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Cholesterol: Latest Research

Medically Reviewed by James Beckerman, MD, FACC on June 15, 2021

High cholesterol raises your risk of heart disease, heart attack, and stroke. A healthy diet and lifestyle can improve your levels. Medication can help, too. Still, doctors and scientists keep studying cholesterol to see what else they can learn about it.

Here’s some progress they’ve made in the ways they think about, prevent, and treat high cholesterol.

A More Personal Approach

Doctors used to think everyone’s cholesterol level should be about the same. Now, your doctor will look at your numbers along with other risk factors you have for heart disease. Those factors include blood pressure, blood sugar, age, and weight. The higher your risk for heart issues, the lower your doctor may suggest you try to get your cholesterol levels.

Prescription for Exercise

If you have high cholesterol and mildly high blood pressure, but you have a low overall risk of heart disease, your doctor may not prescribe medication right away. New guidelines from the American Heart Association advise sitting less and moving more as the first treatment.

Physical activity can reduce LDL (low-density lipoprotein, or “bad”) cholesterol by 3 to 6 milligrams per deciliter (mg/dL) in your blood. It also lowers your blood pressure.

About 150 minutes of moderate exercise per week is ideal. But you could see a difference in your cholesterol levels with as few as 5 to 10 minutes of movement each day.

Beyond Statins

Doctors often prescribe statins to treat high cholesterol, but not everyone does well on these drugs. People who don’t respond to this type of medicine, or who have unpleasant side effects, now have some other options, such as:

  • PCSK9 inhibitors: PCSK9 is a protein that your liver makes. The more you have, the harder it is for your body to get rid of LDL cholesterol. A new class of drugs called PCSK9 inhibitors can block PCSK9. That way, it won’t interfere with cholesterol. You can take these medications by themselves or with statins. You get them through a shot, usually about every 2 weeks.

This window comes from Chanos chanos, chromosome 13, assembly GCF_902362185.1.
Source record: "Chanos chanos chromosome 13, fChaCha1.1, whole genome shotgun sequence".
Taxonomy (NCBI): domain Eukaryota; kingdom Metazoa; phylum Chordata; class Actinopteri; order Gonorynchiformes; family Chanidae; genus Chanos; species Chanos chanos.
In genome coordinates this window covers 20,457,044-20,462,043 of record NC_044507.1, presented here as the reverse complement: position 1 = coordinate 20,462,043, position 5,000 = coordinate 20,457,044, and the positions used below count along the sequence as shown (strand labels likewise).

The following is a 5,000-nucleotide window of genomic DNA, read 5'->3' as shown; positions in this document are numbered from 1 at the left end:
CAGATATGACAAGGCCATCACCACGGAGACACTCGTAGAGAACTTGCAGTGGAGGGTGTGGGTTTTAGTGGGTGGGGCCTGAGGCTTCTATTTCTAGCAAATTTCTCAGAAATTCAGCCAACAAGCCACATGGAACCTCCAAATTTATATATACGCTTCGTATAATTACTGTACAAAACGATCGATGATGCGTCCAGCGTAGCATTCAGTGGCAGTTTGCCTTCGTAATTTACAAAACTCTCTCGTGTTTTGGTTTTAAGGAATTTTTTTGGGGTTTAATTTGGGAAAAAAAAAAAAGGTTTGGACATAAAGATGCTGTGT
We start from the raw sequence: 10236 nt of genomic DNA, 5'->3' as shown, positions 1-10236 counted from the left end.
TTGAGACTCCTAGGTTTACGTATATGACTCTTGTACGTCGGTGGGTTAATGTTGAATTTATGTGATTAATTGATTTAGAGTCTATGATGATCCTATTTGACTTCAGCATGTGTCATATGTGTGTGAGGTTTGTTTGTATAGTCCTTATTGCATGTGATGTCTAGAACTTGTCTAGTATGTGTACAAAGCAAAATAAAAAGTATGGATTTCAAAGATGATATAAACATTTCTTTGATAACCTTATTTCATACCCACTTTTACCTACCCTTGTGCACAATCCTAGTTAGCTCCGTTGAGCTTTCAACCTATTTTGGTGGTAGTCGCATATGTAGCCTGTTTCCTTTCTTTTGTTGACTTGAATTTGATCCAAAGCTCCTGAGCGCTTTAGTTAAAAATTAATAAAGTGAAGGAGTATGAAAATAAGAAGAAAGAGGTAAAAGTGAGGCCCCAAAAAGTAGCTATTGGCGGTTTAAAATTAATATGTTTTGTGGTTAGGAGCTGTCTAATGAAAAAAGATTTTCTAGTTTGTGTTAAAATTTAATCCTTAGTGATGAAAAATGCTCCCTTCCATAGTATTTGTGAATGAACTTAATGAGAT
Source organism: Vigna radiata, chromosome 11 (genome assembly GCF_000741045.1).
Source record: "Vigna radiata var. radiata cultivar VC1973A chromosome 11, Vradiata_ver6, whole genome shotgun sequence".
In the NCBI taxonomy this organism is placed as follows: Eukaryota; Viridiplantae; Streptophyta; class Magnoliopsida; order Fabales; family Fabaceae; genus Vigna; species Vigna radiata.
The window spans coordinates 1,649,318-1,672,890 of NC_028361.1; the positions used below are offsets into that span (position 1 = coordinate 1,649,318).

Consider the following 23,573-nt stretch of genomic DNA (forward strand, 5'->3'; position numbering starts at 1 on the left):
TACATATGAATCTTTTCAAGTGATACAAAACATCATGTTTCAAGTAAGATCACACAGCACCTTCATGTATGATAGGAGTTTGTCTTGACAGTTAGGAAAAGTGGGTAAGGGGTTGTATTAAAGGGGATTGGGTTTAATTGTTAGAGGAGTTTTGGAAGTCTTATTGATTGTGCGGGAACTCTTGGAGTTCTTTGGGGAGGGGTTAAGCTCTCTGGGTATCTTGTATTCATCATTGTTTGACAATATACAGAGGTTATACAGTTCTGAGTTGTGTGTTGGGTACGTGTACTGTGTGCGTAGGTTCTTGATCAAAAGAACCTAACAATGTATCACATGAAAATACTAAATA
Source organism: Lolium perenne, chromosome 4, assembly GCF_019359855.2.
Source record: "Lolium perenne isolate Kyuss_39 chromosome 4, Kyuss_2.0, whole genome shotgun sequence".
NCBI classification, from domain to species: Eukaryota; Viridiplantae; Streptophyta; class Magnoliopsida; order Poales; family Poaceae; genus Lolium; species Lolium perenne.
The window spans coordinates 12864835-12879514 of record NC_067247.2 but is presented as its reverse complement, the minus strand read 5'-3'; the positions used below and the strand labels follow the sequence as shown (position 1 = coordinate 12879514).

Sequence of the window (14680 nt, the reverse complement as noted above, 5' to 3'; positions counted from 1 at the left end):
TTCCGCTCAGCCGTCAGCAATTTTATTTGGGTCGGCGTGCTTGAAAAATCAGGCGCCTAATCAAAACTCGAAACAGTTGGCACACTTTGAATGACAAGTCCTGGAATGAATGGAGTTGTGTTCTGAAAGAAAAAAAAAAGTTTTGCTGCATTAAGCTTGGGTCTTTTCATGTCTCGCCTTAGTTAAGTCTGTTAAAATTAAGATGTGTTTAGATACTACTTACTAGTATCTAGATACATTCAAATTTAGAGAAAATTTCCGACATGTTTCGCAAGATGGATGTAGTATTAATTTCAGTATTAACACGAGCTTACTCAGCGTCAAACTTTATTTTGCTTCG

If you have a genetic condition called familial hypercholesterolemia, PCSK9 inhibitors may work better for you than statins do.

  • SiRNA therapy: SiRNA (small interfering RNA) therapy can treat some health conditions by changing how some of your genes work. The European Union recently approved a new medication called inclisiran (Leqvio) that uses this technology. It lowers your LDL levels by disrupting the gene that makes PCSK9. Inclisiran comes in the form of shots, taken several months apart. You can use this medication along with other cholesterol-lowering treatments or alone.

While some studies show that inclisiran could work better than statins at lowering “bad” cholesterol, it is not yet available in the U.S.

  • Bempedoic acid: Like statins, this new medication makes it harder for cholesterol to form in your body. Bempedoic acid, which is a pill you swallow, may lower your LDL levels by up to 15%. For now, you can get a prescription only if you have a family history of high cholesterol or you have atherosclerotic cardiovascular disease (ACD).

Nanotech That ‘Eats’ Plaque

Cholesterol can cause fatty deposits called plaque to form inside your arteries. Over time, it can start to block your blood flow. This condition, called atherosclerosis, raises your risk of heart problems and stroke. Scientists have recently created a nanoparticle -- a tiny object that the naked eye cannot see -- to eat away at this waxy buildup. It’s still in testing mode, but in the future, a drug that contains this nanoparticle could be part of atherosclerosis treatment.

Gut Health Could Help

Researchers have thought for some time that gut health plays a role in cholesterol levels, but it hasn’t been clear exactly how. But they now know that probiotics (“good” live bacteria) and prebiotics (which feed useful germs in your gut) can lower LDL cholesterol and triglycerides, another type of blood fat. These gut bacteria may also increase high-density lipoprotein (HDL, or “good”) cholesterol.

Talk to your doctor if you’re interested in trying probiotics or prebiotics. The amount you need in order to get results is still under review, and too much could lead to an upset stomach.

WebMD Medical Reference

Sources

SOURCES:

American Heart Association: “What Is Cholesterol?” “Prescription to sit less, move more advised for mildly high blood pressure and cholesterol,” “Making sense of cholesterol -- the good, the bad and the dietary.”

Johns Hopkins Medicine: “How to Reduce Cholesterol: New Medication.”

Harvard Health Publishing: “Are Statins Enough? When to Consider PCSK9 Inhibitors.”

Michigan State University: “Nanoparticle chomps away plaques that cause heart attacks.”

International Journal of Molecular Sciences: Cholesterol-Lowering Effects of Probiotics and Prebiotics: A Review of in Vivo and in Vitro Findings.”

Signal Transduction and Targeted Therapy: “Therapeutic siRNA: state of the art.”

Cell Host & Microbe: “Cholesterol Metabolism by Uncultured Human Gut Bacteria Influences Host Cholesterol Level.”

Mayo Clinic: “Mayo Clinic Q&A: Medications for high cholesterol.”

European Medicine Agency: “Leqvio.”

FDA: “Inclisiran.”

UC Health: “What should I know about new cholesterol guidelines?”

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